A procedure has been described for the purification of the carcinoembryonic antigens (CEA) of the human digestive system. Tumor tissue extraction in 0.6 M perchloric acid followed by paper block electrophoresis and column chromatography on Sephadex G-200 resulted in highly purified CEA preparations as determined by both immunological and physicochemical criteria.
The properties and composition of five different purified CEA preparations derived from digestive system cancer metastases were examined. The findings demonstrated a high degree of uniformity amongst these samples. Sedimentation coefficients ranged from 6.9 to 8S. Each sample showed the presence of 14 different amino acid residues and six different carbohydrate constituents (four of which could be quantitated with the amount of material available for analyis). Studies of a purified CEA preparation from a primary hepatoma yielded results which, in some respects, differed from those obtained with the CEA samples of metastatic tumor origin. The implications of these variations were discussed with regard to the probable presence of non-CEA components in the hepatoma preparation.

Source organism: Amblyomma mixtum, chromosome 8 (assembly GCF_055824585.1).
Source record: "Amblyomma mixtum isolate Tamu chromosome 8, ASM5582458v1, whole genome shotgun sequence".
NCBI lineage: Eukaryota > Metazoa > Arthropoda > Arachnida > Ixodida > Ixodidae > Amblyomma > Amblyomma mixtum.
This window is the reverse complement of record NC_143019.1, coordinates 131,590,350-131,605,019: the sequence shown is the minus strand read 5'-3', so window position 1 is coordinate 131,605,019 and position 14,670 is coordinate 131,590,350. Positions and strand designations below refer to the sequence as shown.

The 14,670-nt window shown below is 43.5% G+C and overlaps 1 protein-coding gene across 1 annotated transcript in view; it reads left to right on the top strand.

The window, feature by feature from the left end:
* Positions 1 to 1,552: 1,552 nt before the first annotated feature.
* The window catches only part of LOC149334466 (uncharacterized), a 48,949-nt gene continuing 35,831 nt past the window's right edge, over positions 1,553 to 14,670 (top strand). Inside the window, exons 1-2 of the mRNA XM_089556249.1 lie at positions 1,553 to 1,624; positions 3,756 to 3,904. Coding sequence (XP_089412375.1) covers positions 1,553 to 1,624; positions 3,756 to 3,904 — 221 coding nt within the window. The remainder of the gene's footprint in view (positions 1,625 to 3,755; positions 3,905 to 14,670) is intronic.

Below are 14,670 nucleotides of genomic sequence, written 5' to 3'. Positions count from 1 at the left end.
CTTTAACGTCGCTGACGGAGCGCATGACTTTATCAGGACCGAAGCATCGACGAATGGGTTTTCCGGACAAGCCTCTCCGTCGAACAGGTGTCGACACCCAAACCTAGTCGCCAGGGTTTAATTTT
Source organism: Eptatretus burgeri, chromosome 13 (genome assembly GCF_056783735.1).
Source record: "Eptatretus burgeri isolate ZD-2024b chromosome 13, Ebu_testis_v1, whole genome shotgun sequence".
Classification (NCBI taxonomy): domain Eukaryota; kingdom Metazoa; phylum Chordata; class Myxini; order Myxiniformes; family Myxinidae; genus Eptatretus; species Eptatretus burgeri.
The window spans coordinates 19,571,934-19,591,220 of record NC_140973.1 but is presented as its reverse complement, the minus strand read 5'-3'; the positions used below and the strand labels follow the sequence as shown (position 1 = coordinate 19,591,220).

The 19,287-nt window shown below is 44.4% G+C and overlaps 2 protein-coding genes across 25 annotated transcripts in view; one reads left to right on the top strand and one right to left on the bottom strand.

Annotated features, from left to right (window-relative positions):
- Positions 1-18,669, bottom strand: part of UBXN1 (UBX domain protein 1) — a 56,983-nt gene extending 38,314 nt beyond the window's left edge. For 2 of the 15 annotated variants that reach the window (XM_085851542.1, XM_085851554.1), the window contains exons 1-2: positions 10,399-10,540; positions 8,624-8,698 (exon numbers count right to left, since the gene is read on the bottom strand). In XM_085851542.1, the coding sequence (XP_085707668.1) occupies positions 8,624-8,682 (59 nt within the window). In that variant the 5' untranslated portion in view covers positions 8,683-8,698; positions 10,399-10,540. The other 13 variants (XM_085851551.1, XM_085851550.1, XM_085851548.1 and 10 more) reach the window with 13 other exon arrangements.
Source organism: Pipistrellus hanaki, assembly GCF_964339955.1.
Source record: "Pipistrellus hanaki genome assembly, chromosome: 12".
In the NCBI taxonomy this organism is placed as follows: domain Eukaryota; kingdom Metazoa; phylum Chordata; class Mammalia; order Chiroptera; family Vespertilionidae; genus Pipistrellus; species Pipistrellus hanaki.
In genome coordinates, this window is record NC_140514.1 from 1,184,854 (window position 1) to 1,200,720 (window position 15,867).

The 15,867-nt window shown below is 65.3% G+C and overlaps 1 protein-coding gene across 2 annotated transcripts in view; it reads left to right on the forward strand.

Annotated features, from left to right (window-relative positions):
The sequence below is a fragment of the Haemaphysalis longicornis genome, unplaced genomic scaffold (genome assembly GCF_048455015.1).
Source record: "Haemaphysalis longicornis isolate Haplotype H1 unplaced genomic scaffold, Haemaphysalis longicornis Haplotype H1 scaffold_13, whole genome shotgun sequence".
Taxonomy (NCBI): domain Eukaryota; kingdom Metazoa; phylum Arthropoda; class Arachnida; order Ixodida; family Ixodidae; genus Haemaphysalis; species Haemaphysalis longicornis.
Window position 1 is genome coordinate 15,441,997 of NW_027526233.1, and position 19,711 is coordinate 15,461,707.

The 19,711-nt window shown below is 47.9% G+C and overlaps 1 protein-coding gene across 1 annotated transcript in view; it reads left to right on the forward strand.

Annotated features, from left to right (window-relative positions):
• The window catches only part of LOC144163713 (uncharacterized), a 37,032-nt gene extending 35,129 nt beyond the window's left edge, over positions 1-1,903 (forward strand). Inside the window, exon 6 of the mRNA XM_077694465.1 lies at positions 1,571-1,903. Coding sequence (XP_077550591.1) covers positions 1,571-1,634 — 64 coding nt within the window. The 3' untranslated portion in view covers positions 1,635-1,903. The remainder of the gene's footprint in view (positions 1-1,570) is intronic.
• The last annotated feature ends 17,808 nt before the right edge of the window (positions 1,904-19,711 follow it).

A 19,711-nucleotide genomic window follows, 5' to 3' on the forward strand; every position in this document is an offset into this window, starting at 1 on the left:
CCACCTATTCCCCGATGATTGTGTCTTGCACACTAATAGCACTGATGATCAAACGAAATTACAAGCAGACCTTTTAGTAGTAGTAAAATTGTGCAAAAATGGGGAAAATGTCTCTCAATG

Of primary importance was the observation that the few normal adult digestive system tissues tested failed to show the presence of constituents similar to the CEA. This finding would seem to indicate that, in the adult, the carcinoembryonic antigens of the human digestive system are qualitatively tumor-specific and are not dectectable in comparable normal tissues.